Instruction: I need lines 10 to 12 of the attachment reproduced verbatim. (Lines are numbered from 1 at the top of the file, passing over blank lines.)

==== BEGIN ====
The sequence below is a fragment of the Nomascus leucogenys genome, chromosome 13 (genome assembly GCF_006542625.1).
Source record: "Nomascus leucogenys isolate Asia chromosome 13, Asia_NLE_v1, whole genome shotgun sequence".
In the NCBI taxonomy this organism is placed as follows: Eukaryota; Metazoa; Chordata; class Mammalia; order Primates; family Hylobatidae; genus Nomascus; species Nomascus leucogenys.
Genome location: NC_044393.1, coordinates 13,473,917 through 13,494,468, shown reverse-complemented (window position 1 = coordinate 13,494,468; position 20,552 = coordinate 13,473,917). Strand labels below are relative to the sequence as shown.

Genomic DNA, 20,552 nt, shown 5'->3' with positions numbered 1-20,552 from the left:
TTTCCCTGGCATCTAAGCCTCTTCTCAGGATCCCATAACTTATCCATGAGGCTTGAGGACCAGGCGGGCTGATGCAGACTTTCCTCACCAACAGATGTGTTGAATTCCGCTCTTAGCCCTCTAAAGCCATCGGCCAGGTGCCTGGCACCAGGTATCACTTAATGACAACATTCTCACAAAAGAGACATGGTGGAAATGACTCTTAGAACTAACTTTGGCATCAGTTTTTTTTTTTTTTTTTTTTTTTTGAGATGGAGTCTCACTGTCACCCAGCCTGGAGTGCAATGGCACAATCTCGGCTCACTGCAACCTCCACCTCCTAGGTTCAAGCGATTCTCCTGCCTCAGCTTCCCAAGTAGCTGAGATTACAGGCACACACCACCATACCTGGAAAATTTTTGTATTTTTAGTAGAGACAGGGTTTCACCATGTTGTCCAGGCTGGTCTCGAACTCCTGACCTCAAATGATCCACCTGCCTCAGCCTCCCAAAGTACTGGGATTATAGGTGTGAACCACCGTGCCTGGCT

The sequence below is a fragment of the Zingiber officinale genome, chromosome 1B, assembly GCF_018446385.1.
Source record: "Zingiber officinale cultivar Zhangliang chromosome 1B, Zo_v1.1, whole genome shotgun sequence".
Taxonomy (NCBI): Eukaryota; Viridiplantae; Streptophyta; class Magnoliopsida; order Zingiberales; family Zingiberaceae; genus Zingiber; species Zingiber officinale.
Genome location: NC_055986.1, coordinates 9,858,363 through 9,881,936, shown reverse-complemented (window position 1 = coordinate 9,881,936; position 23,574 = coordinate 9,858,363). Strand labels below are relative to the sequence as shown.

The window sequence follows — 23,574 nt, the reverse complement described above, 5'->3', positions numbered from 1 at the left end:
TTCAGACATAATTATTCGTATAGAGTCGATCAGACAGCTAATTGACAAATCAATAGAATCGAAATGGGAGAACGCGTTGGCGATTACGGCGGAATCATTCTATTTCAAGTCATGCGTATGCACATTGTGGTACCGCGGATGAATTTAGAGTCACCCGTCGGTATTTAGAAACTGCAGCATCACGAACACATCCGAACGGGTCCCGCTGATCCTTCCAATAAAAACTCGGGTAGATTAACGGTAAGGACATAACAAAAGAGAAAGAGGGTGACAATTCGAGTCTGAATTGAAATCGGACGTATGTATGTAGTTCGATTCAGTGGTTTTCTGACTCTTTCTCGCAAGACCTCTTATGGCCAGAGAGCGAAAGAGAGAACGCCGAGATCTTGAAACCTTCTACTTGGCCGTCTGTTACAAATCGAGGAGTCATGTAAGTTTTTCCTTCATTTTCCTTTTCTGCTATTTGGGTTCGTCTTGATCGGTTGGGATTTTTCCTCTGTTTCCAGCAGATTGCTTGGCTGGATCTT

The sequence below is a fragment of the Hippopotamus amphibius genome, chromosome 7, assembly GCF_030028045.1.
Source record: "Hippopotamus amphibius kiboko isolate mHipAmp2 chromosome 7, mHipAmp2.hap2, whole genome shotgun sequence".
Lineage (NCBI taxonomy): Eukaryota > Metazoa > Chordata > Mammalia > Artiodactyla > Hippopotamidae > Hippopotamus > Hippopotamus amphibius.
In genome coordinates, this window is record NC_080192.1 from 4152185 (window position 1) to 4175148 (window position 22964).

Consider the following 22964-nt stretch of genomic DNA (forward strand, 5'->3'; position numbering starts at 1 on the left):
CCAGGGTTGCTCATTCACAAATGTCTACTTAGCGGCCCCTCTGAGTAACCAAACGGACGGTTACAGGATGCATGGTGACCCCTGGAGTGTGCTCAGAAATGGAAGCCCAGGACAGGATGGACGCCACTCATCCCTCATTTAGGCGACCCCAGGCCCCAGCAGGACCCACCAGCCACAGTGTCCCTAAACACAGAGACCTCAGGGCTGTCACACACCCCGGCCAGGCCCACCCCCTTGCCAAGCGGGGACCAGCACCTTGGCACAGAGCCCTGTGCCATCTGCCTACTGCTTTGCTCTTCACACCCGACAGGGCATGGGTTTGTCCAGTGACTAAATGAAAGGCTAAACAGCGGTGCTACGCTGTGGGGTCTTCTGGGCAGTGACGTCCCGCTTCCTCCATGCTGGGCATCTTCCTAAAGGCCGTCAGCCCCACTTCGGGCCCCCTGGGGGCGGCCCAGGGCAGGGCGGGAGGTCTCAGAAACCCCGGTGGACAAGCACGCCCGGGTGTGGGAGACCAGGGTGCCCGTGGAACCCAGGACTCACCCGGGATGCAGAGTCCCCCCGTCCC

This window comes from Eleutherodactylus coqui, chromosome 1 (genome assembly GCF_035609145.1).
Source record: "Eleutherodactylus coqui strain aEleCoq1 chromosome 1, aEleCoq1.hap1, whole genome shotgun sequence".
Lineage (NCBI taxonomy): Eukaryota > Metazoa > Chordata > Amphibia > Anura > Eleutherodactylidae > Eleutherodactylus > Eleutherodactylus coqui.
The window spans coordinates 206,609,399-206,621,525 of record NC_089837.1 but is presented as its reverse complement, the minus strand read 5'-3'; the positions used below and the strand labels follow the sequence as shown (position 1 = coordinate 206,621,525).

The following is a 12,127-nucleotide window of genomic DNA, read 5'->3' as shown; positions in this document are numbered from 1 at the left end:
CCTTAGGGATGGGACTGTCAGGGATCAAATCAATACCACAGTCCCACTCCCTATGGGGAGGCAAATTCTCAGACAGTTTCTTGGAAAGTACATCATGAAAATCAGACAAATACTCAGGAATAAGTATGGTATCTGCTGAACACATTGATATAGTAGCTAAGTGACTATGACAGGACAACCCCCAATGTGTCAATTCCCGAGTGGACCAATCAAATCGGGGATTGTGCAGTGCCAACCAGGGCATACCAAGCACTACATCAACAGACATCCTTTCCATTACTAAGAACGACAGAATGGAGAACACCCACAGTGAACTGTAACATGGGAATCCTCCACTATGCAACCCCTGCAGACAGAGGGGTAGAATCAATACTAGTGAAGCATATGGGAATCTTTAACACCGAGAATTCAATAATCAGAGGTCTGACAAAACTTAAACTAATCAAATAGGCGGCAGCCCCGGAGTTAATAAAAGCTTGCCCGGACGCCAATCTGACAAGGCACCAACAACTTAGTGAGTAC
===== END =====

Genome location: NC_055986.1, coordinates 9,858,363 through 9,881,936, shown reverse-complemented (window position 1 = coordinate 9,881,936; position 23,574 = coordinate 9,858,363). Strand labels below are relative to the sequence as shown.

The window sequence follows — 23,574 nt, the reverse complement described above, 5'->3', positions numbered from 1 at the left end:
TTCAGACATAATTATTCGTATAGAGTCGATCAGACAGCTAATTGACAAATCAATAGAATCGAAATGGGAGAACGCGTTGGCGATTACGGCGGAATCATTCTATTTCAAGTCATGCGTATGCACATTGTGGTACCGCGGATGAATTTAGAGTCACCCGTCGGTATTTAGAAACTGCAGCATCACGAACACATCCGAACGGGTCCCGCTGATCCTTCCAATAAAAACTCGGGTAGATTAACGGTAAGGACATAACAAAAGAGAAAGAGGGTGACAATTCGAGTCTGAATTGAAATCGGACGTATGTATGTAGTTCGATTCAGTGGTTTTCTGACTCTTTCTCGCAAGACCTCTTATGGCCAGAGAGCGAAAGAGAGAACGCCGAGATCTTGAAACCTTCTACTTGGCCGTCTGTTACAAATCGAGGAGTCATGTAAGTTTTTCCTTCATTTTCCTTTTCTGCTATTTGGGTTCGTCTTGATCGGTTGGGATTTTTCCTCTGTTTCCAGCAGATTGCTTGGCTGGATCTT